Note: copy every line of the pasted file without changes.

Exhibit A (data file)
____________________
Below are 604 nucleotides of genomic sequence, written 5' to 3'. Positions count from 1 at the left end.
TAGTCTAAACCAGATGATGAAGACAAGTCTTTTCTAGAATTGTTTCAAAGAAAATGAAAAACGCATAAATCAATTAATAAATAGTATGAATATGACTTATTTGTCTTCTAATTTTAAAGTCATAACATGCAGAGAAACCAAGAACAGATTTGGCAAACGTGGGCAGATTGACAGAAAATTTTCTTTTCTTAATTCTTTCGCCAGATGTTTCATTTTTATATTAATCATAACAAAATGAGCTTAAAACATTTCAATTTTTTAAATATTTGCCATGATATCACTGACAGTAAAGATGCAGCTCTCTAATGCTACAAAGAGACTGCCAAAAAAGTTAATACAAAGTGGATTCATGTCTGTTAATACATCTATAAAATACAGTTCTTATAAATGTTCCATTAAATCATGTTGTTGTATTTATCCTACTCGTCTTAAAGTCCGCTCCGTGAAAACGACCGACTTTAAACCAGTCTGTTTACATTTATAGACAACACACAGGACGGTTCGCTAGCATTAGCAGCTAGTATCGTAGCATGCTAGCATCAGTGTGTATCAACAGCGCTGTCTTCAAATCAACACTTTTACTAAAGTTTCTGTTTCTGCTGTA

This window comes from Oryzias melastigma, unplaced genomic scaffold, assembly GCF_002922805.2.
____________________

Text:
Below are 604 nucleotides of genomic sequence, written 5' to 3'. Positions count from 1 at the left end.
TAGTCTAAACCAGATGATGAAGACAAGTCTTTTCTAGAATTGTTTCAAAGAAAATGAAAAACGCATAAATCAATTAATAAATAGTATGAATATGACTTATTTGTCTTCTAATTTTAAAGTCATAACATGCAGAGAAACCAAGAACAGATTTGGCAAACGTGGGCAGATTGACAGAAAATTTTCTTTTCTTAATTCTTTCGCCAGATGTTTCATTTTTATATTAATCATAACAAAATGAGCTTAAAACATTTCAATTTTTTAAATATTTGCCATGATATCACTGACAGTAAAGATGCAGCTCTCTAATGCTACAAAGAGACTGCCAAAAAAGTTAATACAAAGTGGATTCATGTCTGTTAATACATCTATAAAATACAGTTCTTATAAATGTTCCATTAAATCATGTTGTTGTATTTATCCTACTCGTCTTAAAGTCCGCTCCGTGAAAACGACCGACTTTAAACCAGTCTGTTTACATTTATAGACAACACACAGGACGGTTCGCTAGCATTAGCAGCTAGTATCGTAGCATGCTAGCATCAGTGTGTATCAACAGCGCTGTCTTCAAATCAACACTTTTACTAAAGTTTCTGTTTCTGCTGTA

This window comes from Oryzias melastigma, unplaced genomic scaffold, assembly GCF_002922805.2.